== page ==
The next generation of Creston Valley curlers is now in the middle of another season of the Creston Curling Centre’s youth program. And with just a couple of months of practice under their belts, the dozen or so high school students are doing rather well.
“They’re going to be very good curlers,” said coach Doug Hannah. “It’s very rewarding when they’re able to walk out on the ice and fall — they’re not able to do much at all — and after a few sessions they’re out there sliding and sweeping.”
“You see so much change from week to week,” added assistant coach Laddie Pavlis.
But while a couple have curled before, most are new to the sport, so they’re not quite ready to compete just yet.
“We want them to learn to throw a rock, and learn about the game,” said Hannah.
“It’s all been mechanics,” said Pavlis. “We haven’t even talked strategy.”
In learning those basics, the students have been having a lot of fun, and some, including 13-year-old Megan Emary, came with a group of friends.
“We just decided to try curling,” said Emary. “Everyone else knew how to do it.”
She already played volleyball and has trained in archery and gymnastics. The closest thing to curling she’s done was figure skating — simply because they’re both on ice — but curling presented the challenge of multiple techniques.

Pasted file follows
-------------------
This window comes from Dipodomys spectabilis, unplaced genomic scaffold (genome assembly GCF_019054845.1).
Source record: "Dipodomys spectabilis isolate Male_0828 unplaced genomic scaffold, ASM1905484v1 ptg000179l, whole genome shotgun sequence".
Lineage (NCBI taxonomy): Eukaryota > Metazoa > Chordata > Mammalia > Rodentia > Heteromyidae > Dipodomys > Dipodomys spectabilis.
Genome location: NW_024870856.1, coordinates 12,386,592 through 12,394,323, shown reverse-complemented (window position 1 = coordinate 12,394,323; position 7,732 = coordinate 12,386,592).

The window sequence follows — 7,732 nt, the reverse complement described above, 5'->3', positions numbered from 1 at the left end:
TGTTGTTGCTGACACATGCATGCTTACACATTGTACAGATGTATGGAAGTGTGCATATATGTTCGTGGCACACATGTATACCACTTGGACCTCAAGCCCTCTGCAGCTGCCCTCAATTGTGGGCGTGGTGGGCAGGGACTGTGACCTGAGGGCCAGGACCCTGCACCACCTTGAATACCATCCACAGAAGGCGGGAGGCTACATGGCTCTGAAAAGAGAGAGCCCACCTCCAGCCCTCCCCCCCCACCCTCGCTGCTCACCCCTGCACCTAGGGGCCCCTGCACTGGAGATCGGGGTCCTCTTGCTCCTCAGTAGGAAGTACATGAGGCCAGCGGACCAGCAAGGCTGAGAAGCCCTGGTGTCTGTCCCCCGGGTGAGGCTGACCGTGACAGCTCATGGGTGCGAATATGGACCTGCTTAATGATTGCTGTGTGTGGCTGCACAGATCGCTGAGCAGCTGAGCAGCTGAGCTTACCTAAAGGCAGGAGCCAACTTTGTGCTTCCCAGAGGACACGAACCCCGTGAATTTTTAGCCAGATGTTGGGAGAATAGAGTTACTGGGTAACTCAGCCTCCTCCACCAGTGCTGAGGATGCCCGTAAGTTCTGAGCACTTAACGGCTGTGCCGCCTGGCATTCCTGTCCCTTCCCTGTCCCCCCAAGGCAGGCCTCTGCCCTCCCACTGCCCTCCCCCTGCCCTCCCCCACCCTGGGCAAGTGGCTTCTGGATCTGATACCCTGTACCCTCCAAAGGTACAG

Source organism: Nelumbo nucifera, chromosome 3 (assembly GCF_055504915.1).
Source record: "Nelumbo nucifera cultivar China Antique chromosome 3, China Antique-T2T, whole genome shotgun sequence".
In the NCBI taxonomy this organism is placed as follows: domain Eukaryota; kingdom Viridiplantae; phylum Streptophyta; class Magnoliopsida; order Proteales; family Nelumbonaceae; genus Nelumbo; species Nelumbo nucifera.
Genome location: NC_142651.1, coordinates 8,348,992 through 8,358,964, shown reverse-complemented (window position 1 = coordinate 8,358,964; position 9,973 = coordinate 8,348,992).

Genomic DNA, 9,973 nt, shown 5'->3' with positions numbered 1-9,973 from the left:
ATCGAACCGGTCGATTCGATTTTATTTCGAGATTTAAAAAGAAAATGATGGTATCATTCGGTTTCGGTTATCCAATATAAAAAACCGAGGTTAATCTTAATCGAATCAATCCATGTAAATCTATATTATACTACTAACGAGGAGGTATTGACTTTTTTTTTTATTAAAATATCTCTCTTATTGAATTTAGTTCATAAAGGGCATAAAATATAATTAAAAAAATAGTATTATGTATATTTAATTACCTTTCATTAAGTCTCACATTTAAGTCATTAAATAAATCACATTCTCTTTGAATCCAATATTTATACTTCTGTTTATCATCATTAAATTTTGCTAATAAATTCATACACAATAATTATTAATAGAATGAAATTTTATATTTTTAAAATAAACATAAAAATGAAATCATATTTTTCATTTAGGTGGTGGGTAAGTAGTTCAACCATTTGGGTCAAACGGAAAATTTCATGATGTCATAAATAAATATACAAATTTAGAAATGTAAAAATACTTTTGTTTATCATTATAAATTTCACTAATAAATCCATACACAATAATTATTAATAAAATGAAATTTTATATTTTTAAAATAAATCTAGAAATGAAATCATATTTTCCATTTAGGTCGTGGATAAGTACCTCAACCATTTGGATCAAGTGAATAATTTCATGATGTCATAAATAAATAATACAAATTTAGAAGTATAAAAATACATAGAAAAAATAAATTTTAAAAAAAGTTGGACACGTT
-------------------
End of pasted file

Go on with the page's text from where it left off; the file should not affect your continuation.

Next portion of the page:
“It’s like there’s almost a right way,” she said.
“There are different ways to do everything, for sure,” agreed Tyler Powell.
The 15-year-old learned to curl last season, and competed with the youth team. And although he likes golfing and dirt biking in the summer, curling quickly became a favourite winter pastime.
“It’s a good way to get exercise and it’s a fun sport,” he said. “You get to interact with different people. It’s pretty much a sport anybody can do.”
The curling centre’s plan is to make sure that younger kids learn about the sport, and is trying to get a Rocks and Rings program going in local schools, which begins with teaching students in kindergarten to Grade 7, moving them on to junior curling from grades 7-12, and then blending the players into adult teams.
Hannah, who moved to Creston a year ago, appreciates the chance to pass on the skills he’s used since learning to curl as a teenager in Whitehorse.
“We had a husband and wife who gave up their Saturday morning, and the kids just came to the club,” he said. “It takes someone giving up their time.”
The time he’s given to the young curlers has taught them about many aspects of the sport, from balance — “When you slide, your knee isn’t always on the ground,” Emary said — to concentration.
“If you skip, you have to have a lot of faith in yourself,” said Powell. “You’re leading a whole team.”
“It’s probably one of the best sports for teaching kids to be part of a team,” said Pavlis. “They all have specific roles to play, and they all have to learn to work together.”
And it teaches them etiquette, in a sport where honesty is the key to success.
“It’s an honest sport,” said Hannah. “You’re really taught honesty.”
For more information on youth curling, contact Doug Hannah at 250-428-5687 or Laddie Pavlis at 250-866-5634.